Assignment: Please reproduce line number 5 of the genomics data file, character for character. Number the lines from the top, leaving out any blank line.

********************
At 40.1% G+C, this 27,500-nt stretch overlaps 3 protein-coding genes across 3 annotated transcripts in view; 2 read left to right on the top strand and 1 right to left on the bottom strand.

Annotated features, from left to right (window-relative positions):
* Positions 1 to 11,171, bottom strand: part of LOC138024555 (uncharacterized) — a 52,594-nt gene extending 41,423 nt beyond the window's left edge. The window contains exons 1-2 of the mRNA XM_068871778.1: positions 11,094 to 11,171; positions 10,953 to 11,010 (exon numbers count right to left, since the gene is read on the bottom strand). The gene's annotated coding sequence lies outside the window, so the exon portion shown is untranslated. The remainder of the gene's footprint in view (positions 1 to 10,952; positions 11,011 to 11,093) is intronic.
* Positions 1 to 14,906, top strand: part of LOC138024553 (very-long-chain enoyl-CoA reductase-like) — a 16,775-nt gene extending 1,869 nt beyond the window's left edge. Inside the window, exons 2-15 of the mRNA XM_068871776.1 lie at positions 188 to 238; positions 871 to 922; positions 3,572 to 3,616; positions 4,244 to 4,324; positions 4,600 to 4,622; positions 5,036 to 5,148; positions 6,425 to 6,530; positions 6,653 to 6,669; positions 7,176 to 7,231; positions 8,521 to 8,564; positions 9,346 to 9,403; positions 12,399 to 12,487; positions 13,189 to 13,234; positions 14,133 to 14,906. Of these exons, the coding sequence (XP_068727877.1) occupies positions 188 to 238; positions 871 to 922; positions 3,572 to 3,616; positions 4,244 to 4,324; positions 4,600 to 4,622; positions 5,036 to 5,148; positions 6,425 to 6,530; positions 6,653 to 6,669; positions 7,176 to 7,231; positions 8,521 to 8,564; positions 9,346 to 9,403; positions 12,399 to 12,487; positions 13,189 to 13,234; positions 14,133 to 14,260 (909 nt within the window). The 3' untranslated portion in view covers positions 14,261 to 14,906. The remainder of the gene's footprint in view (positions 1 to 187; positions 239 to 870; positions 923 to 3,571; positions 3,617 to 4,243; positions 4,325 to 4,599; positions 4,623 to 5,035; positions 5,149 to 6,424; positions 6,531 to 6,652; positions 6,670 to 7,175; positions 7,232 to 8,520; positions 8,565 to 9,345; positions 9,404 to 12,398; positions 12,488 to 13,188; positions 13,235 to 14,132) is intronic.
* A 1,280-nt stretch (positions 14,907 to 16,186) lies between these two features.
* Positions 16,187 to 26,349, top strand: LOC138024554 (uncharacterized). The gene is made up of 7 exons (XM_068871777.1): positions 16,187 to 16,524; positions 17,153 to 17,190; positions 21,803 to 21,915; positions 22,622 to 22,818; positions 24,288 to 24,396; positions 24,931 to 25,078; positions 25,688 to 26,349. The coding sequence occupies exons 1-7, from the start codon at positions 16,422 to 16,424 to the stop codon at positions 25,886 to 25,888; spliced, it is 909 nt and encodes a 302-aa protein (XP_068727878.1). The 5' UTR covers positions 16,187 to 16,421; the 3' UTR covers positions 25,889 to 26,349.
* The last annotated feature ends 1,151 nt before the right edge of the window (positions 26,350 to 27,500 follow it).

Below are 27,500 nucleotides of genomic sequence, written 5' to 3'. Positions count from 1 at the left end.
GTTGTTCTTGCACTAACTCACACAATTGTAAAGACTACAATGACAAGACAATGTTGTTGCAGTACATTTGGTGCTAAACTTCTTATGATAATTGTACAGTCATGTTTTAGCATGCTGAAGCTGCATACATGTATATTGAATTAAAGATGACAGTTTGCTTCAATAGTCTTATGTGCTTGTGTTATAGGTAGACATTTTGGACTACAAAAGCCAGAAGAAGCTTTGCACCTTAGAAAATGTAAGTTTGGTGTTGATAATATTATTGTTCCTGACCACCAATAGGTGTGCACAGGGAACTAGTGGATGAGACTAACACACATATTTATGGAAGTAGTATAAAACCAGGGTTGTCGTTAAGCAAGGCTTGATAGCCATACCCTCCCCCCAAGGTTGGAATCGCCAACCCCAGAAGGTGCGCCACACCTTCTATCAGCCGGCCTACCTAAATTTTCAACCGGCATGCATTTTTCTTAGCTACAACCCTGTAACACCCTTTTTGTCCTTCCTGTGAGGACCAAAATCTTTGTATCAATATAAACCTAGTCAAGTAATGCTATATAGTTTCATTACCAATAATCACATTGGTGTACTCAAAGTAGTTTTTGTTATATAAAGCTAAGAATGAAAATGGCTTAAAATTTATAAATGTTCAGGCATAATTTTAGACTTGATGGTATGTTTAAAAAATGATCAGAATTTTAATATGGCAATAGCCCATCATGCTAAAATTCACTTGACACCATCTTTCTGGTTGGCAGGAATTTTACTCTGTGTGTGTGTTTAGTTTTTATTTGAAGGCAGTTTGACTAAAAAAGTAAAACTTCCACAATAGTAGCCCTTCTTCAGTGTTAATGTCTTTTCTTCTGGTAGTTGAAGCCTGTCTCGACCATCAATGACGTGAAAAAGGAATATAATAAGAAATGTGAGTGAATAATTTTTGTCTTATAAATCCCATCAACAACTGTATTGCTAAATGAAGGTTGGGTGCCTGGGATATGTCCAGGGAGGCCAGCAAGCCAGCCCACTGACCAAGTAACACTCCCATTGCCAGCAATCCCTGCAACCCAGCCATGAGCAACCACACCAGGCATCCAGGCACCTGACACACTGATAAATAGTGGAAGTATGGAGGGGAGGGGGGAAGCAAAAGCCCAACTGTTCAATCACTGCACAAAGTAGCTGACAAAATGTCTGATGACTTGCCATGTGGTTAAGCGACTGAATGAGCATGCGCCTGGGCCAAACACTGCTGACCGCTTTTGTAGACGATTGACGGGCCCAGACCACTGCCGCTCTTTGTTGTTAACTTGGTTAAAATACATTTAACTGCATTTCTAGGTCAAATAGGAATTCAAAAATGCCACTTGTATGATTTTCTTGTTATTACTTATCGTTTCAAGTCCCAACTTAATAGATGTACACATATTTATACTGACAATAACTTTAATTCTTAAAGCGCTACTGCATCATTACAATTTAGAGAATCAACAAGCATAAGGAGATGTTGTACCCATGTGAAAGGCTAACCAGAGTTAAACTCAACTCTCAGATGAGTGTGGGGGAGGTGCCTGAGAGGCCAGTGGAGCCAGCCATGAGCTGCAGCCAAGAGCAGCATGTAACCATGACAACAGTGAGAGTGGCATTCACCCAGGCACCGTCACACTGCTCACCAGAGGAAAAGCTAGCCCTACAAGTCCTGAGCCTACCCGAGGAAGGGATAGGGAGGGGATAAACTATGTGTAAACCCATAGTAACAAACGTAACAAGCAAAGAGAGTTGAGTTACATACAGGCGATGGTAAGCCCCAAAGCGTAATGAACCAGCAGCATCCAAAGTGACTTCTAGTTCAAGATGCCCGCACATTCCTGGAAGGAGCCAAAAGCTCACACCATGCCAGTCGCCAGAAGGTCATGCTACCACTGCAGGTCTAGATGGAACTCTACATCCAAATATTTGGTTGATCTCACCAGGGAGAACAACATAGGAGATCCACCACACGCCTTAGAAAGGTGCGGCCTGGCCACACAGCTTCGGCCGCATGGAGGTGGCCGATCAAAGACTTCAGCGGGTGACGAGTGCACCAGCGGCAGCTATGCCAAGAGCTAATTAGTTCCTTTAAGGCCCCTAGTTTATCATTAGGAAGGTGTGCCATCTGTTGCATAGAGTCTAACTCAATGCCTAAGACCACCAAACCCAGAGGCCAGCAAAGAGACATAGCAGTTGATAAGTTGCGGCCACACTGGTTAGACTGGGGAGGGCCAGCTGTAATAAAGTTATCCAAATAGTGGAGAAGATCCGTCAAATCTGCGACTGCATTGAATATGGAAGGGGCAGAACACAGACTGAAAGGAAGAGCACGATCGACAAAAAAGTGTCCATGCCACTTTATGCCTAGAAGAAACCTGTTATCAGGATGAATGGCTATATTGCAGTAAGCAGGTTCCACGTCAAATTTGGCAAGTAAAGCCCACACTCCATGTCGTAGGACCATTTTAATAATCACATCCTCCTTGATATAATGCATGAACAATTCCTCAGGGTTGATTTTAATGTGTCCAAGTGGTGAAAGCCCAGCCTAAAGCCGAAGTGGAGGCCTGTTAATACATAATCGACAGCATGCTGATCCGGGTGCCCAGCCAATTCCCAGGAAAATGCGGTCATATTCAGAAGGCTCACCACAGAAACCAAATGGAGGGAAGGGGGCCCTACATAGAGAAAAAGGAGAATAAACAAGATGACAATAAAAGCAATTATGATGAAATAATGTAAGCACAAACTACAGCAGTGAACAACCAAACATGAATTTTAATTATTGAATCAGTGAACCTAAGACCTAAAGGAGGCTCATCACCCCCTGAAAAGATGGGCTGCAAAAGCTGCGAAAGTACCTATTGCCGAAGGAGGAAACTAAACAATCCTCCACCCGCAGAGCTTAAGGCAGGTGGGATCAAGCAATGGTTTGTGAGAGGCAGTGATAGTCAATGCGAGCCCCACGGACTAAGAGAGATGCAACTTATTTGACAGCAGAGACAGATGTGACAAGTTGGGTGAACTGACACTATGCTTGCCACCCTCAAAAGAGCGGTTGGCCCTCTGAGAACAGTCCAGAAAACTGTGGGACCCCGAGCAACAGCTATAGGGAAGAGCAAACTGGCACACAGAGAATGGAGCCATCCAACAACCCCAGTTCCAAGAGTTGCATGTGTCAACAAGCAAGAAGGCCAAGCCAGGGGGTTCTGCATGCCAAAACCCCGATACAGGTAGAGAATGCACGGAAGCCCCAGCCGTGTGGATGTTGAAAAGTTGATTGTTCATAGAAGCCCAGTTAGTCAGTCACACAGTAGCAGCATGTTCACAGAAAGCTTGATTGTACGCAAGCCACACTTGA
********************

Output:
* A 1,280-nt stretch (positions 14,907 to 16,186) lies between these two features.